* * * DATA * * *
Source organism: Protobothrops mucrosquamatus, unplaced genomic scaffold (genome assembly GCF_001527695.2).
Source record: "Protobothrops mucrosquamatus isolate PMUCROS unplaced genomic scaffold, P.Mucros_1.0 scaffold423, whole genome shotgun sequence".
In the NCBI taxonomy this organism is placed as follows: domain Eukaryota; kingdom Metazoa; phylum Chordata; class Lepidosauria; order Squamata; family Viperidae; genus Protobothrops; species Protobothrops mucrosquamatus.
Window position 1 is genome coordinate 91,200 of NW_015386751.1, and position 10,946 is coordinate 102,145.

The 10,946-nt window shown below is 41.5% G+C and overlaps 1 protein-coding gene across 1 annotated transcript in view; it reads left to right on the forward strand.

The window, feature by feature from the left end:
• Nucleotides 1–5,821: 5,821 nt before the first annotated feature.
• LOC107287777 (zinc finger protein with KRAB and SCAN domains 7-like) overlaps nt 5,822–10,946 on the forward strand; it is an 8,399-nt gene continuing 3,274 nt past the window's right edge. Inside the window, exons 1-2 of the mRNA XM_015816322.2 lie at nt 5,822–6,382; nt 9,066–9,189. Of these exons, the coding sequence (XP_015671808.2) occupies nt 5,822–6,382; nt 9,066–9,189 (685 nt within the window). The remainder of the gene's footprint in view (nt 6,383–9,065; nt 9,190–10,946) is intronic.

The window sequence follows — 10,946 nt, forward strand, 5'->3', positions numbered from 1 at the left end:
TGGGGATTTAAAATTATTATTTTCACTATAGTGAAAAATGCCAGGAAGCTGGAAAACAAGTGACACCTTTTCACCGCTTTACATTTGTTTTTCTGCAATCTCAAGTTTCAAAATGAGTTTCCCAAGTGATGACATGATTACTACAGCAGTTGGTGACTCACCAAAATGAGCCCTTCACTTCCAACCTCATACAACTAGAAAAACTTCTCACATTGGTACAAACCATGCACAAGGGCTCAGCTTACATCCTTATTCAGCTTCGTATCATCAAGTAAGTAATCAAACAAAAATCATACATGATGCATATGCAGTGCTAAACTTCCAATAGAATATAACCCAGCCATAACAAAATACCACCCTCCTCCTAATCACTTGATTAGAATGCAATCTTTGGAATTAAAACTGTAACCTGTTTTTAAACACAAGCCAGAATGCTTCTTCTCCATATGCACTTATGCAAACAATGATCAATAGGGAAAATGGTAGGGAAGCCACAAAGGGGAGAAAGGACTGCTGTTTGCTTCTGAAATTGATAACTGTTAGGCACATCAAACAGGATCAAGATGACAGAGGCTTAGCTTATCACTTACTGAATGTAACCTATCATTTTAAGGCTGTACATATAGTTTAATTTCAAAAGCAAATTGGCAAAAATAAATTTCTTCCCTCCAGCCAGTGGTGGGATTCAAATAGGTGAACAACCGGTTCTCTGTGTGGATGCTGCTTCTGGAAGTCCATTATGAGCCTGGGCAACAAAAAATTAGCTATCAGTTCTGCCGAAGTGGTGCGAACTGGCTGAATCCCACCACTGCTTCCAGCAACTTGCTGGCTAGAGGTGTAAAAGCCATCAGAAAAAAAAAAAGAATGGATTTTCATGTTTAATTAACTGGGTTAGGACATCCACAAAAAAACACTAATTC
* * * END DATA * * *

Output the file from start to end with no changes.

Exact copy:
Source organism: Protobothrops mucrosquamatus, unplaced genomic scaffold (genome assembly GCF_001527695.2).
Source record: "Protobothrops mucrosquamatus isolate PMUCROS unplaced genomic scaffold, P.Mucros_1.0 scaffold423, whole genome shotgun sequence".
In the NCBI taxonomy this organism is placed as follows: domain Eukaryota; kingdom Metazoa; phylum Chordata; class Lepidosauria; order Squamata; family Viperidae; genus Protobothrops; species Protobothrops mucrosquamatus.
Window position 1 is genome coordinate 91,200 of NW_015386751.1, and position 10,946 is coordinate 102,145.

The 10,946-nt window shown below is 41.5% G+C and overlaps 1 protein-coding gene across 1 annotated transcript in view; it reads left to right on the forward strand.

The window, feature by feature from the left end:
• Nucleotides 1–5,821: 5,821 nt before the first annotated feature.
• LOC107287777 (zinc finger protein with KRAB and SCAN domains 7-like) overlaps nt 5,822–10,946 on the forward strand; it is an 8,399-nt gene continuing 3,274 nt past the window's right edge. Inside the window, exons 1-2 of the mRNA XM_015816322.2 lie at nt 5,822–6,382; nt 9,066–9,189. Of these exons, the coding sequence (XP_015671808.2) occupies nt 5,822–6,382; nt 9,066–9,189 (685 nt within the window). The remainder of the gene's footprint in view (nt 6,383–9,065; nt 9,190–10,946) is intronic.

The window sequence follows — 10,946 nt, forward strand, 5'->3', positions numbered from 1 at the left end:
TGGGGATTTAAAATTATTATTTTCACTATAGTGAAAAATGCCAGGAAGCTGGAAAACAAGTGACACCTTTTCACCGCTTTACATTTGTTTTTCTGCAATCTCAAGTTTCAAAATGAGTTTCCCAAGTGATGACATGATTACTACAGCAGTTGGTGACTCACCAAAATGAGCCCTTCACTTCCAACCTCATACAACTAGAAAAACTTCTCACATTGGTACAAACCATGCACAAGGGCTCAGCTTACATCCTTATTCAGCTTCGTATCATCAAGTAAGTAATCAAACAAAAATCATACATGATGCATATGCAGTGCTAAACTTCCAATAGAATATAACCCAGCCATAACAAAATACCACCCTCCTCCTAATCACTTGATTAGAATGCAATCTTTGGAATTAAAACTGTAACCTGTTTTTAAACACAAGCCAGAATGCTTCTTCTCCATATGCACTTATGCAAACAATGATCAATAGGGAAAATGGTAGGGAAGCCACAAAGGGGAGAAAGGACTGCTGTTTGCTTCTGAAATTGATAACTGTTAGGCACATCAAACAGGATCAAGATGACAGAGGCTTAGCTTATCACTTACTGAATGTAACCTATCATTTTAAGGCTGTACATATAGTTTAATTTCAAAAGCAAATTGGCAAAAATAAATTTCTTCCCTCCAGCCAGTGGTGGGATTCAAATAGGTGAACAACCGGTTCTCTGTGTGGATGCTGCTTCTGGAAGTCCATTATGAGCCTGGGCAACAAAAAATTAGCTATCAGTTCTGCCGAAGTGGTGCGAACTGGCTGAATCCCACCACTGCTTCCAGCAACTTGCTGGCTAGAGGTGTAAAAGCCATCAGAAAAAAAAAAAGAATGGATTTTCATGTTTAATTAACTGGGTTAGGACATCCACAAAAAAACACTAATTC